I'm looking for a question asked great questions right I'm, thinking in Italian, My Friend right you and I will understand that the rest of them will go. What? So you know that, but a great ask of questions to say it. You know that's the culture we want to cultivate inside of companies. That's the kind of entrepreneurship we want to cultivate, to ask those questions about what is needed for the company. Because, look I'm capitalist minded right we want profitability, and we want sustainability for the company, and for the people that work in it, because if you don't have that then you're not helping the people that you hire on right, but also to look at. How are we contributing to the world at large, and constantly asking that in opening those lines of communication where dialogue is welcome, I work with companies where still to this day leaders in in middle to upper management, are afraid to ask a question that challenges the higher leadership for fear of losing their position losing opportunities being you know being outcast and that that that just doesn't work anymore, that model doesn't work and it still exists. It exists in government exists in corporate rate worlds we've got to become better askers of questions and willing to hear the answers, willing to hear the answers from a diverse range of people, whether it's global or local Bring that into our leadership. training. what You're saying reminds me very much of a book I read by the former quarterback NFL.

The quarterback from Tarkington, who himself is a very successful entrepreneur, and one of the things that he emphasized is, You know we're going to make mistakes. Make your mistakes, make them quickly learn from them, and move on. And I think that you know this is the kind of thinking because you know a quarterback is like a CEO and I'm a big football fan. I'm a big Miami Dolphins fan and truly you just use the coach, perfect season, and everything. and the thing is that you know You look at a quarterback, and you look at the place he has to call, and a lot of it is about. Can he call those places himself, or does he have to wait from the top?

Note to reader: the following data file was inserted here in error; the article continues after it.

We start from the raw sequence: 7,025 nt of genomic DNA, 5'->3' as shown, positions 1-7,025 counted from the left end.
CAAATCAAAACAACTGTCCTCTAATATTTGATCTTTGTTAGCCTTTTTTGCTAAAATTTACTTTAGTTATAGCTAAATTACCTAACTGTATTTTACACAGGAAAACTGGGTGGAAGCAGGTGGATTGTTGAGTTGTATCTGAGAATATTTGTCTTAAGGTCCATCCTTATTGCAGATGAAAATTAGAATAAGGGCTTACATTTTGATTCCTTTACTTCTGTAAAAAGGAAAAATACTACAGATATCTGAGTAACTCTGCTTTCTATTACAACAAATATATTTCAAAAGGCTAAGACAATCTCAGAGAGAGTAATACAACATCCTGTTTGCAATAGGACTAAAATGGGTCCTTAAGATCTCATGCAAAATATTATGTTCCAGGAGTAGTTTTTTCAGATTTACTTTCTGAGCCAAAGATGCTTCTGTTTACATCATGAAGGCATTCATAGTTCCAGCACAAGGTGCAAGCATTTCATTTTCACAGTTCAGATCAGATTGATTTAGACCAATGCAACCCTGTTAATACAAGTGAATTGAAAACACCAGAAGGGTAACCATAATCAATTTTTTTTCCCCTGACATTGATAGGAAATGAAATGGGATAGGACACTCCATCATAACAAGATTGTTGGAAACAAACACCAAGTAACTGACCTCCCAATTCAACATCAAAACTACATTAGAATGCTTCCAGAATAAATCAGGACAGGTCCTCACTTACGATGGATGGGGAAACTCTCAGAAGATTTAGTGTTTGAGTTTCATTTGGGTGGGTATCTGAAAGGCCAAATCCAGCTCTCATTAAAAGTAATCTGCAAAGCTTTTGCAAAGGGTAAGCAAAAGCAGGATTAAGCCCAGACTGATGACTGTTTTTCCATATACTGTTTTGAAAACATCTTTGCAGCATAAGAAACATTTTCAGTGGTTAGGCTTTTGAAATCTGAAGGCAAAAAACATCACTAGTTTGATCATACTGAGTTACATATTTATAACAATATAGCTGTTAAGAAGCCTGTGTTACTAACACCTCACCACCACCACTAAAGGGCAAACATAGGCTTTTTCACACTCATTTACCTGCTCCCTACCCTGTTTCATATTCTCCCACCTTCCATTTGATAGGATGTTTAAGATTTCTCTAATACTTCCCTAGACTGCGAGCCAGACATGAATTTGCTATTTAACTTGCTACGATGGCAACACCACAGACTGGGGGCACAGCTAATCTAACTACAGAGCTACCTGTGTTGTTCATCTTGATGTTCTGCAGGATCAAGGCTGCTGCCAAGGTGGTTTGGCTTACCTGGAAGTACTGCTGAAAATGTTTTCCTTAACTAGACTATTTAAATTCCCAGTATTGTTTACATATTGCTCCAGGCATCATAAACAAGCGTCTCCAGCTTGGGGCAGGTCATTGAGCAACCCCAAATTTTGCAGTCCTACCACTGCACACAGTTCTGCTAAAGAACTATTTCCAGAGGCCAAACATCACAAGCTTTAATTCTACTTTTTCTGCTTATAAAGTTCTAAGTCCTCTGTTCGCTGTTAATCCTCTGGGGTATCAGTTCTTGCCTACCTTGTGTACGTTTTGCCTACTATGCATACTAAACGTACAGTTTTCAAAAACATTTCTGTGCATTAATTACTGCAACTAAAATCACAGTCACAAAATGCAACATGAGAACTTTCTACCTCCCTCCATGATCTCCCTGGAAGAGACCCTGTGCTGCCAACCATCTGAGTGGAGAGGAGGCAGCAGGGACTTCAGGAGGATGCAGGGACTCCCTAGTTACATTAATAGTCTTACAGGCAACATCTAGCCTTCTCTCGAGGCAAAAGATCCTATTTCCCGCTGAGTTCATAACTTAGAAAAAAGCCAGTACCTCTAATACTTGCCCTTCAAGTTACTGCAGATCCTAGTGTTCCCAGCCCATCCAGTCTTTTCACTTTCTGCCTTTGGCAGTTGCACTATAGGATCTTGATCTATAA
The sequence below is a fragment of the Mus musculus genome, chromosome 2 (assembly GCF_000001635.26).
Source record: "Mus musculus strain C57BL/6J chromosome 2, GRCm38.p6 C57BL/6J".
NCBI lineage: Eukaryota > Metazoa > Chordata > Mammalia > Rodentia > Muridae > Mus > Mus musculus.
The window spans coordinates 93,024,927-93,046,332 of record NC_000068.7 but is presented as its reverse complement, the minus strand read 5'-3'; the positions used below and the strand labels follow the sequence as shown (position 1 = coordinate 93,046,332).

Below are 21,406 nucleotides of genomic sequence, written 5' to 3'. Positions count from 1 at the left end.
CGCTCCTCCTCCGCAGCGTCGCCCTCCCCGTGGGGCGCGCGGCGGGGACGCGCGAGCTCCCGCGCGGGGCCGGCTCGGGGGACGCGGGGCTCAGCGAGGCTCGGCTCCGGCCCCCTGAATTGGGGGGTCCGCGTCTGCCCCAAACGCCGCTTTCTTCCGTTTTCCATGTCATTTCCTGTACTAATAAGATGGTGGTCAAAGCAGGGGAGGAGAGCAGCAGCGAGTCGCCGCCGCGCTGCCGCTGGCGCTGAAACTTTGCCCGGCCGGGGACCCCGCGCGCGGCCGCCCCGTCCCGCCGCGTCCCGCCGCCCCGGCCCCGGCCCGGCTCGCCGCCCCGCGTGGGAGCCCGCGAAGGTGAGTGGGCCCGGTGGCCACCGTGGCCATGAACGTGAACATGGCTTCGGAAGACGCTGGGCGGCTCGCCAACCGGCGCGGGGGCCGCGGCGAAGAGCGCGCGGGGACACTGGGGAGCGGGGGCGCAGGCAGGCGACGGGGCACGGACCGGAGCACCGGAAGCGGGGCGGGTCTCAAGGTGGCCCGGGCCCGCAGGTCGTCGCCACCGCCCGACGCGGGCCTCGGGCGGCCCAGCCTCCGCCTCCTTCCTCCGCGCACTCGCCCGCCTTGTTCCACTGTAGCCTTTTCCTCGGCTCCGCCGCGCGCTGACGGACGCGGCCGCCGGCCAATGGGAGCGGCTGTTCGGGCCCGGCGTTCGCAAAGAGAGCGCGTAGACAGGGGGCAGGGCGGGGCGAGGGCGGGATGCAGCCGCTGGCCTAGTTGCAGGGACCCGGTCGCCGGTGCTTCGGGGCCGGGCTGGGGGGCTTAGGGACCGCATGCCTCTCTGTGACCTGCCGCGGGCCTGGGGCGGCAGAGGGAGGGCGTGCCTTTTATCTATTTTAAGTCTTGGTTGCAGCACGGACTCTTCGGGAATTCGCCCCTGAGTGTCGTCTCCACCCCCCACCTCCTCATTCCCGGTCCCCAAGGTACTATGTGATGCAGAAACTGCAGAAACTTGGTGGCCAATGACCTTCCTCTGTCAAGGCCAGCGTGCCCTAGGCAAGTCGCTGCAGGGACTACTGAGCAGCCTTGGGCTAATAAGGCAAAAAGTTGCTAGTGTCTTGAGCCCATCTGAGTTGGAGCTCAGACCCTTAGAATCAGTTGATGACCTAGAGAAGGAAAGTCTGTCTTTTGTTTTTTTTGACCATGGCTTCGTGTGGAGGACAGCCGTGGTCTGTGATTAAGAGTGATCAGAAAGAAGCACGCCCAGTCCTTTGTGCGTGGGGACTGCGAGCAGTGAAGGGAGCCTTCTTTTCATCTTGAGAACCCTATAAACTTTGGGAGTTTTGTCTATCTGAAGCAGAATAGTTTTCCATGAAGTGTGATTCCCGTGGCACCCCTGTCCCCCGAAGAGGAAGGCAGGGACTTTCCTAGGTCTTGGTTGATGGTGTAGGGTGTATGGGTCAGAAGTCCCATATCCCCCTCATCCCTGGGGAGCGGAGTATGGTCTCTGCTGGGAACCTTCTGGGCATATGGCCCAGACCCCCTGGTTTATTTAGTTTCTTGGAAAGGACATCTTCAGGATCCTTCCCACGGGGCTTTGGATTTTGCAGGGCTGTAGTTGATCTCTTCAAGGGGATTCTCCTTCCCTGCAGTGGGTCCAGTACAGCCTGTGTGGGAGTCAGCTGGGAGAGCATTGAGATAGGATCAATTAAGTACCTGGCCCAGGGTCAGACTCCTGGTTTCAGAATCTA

And I think this is the is it top-down or is it. something where you're going to empower that CEO to listen to those who work with him, and then the plays will be full of. They'll be called at all different levels and it's where the influence is most successful that you're going to allow that company to thrive, and I think that is a completely different mindset, and I think you're absolutely right about that absolutely being willing to listen and hear what's being said. Just naturally develop your empathetic level yeah naturally raises your other, when you're looking at humans in the face, right? it leads to all of the things that we're talking about you know how you think that we need a thing called the Ministry of Mistakes and Resilience. That's right. And the resilience comes from that openness to learn from the mistakes. And again it's reciprocal because you're going to make mistakes. But then you're also going to learn and out of that's going to come something better and something stronger. But the strength comes from the willingness to accept have to improve and it's a constant assessment and reassessment, and that that I think every institution of fire of learning, could benefit from that because we are truly in a transformational time.